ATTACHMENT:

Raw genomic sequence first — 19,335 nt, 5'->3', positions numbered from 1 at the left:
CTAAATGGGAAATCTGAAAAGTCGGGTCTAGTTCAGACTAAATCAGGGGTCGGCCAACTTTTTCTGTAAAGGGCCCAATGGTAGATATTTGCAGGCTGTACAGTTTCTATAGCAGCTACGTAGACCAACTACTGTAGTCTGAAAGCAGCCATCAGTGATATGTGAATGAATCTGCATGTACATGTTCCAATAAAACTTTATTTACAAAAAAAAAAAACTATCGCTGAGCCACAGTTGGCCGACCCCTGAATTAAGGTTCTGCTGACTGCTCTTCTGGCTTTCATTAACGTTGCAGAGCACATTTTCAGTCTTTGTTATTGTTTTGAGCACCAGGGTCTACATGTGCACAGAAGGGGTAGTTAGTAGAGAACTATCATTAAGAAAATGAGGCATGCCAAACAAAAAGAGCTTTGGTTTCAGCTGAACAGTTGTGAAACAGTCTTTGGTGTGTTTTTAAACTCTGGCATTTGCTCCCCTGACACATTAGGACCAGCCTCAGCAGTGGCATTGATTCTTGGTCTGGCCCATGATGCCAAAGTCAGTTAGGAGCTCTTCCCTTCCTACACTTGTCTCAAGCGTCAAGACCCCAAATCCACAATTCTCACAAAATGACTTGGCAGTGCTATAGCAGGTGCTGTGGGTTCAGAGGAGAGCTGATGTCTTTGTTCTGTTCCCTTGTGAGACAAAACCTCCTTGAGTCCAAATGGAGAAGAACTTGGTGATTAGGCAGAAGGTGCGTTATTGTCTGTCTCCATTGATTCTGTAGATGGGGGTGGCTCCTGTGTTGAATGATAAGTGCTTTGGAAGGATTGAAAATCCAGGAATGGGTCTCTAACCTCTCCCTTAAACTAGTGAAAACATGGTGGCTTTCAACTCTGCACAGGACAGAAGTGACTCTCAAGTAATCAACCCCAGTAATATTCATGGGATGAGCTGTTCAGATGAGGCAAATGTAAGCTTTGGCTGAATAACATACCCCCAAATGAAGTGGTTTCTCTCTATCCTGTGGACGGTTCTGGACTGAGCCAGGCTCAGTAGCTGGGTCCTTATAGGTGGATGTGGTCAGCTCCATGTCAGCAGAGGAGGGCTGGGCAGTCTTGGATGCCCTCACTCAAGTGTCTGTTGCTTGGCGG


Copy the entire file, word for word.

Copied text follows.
Raw genomic sequence first — 19,335 nt, 5'->3', positions numbered from 1 at the left:
CTAAATGGGAAATCTGAAAAGTCGGGTCTAGTTCAGACTAAATCAGGGGTCGGCCAACTTTTTCTGTAAAGGGCCCAATGGTAGATATTTGCAGGCTGTACAGTTTCTATAGCAGCTACGTAGACCAACTACTGTAGTCTGAAAGCAGCCATCAGTGATATGTGAATGAATCTGCATGTACATGTTCCAATAAAACTTTATTTACAAAAAAAAAAAACTATCGCTGAGCCACAGTTGGCCGACCCCTGAATTAAGGTTCTGCTGACTGCTCTTCTGGCTTTCATTAACGTTGCAGAGCACATTTTCAGTCTTTGTTATTGTTTTGAGCACCAGGGTCTACATGTGCACAGAAGGGGTAGTTAGTAGAGAACTATCATTAAGAAAATGAGGCATGCCAAACAAAAAGAGCTTTGGTTTCAGCTGAACAGTTGTGAAACAGTCTTTGGTGTGTTTTTAAACTCTGGCATTTGCTCCCCTGACACATTAGGACCAGCCTCAGCAGTGGCATTGATTCTTGGTCTGGCCCATGATGCCAAAGTCAGTTAGGAGCTCTTCCCTTCCTACACTTGTCTCAAGCGTCAAGACCCCAAATCCACAATTCTCACAAAATGACTTGGCAGTGCTATAGCAGGTGCTGTGGGTTCAGAGGAGAGCTGATGTCTTTGTTCTGTTCCCTTGTGAGACAAAACCTCCTTGAGTCCAAATGGAGAAGAACTTGGTGATTAGGCAGAAGGTGCGTTATTGTCTGTCTCCATTGATTCTGTAGATGGGGGTGGCTCCTGTGTTGAATGATAAGTGCTTTGGAAGGATTGAAAATCCAGGAATGGGTCTCTAACCTCTCCCTTAAACTAGTGAAAACATGGTGGCTTTCAACTCTGCACAGGACAGAAGTGACTCTCAAGTAATCAACCCCAGTAATATTCATGGGATGAGCTGTTCAGATGAGGCAAATGTAAGCTTTGGCTGAATAACATACCCCCAAATGAAGTGGTTTCTCTCTATCCTGTGGACGGTTCTGGACTGAGCCAGGCTCAGTAGCTGGGTCCTTATAGGTGGATGTGGTCAGCTCCATGTCAGCAGAGGAGGGCTGGGCAGTCTTGGATGCCCTCACTCAAGTGTCTGTTGCTTGGCGG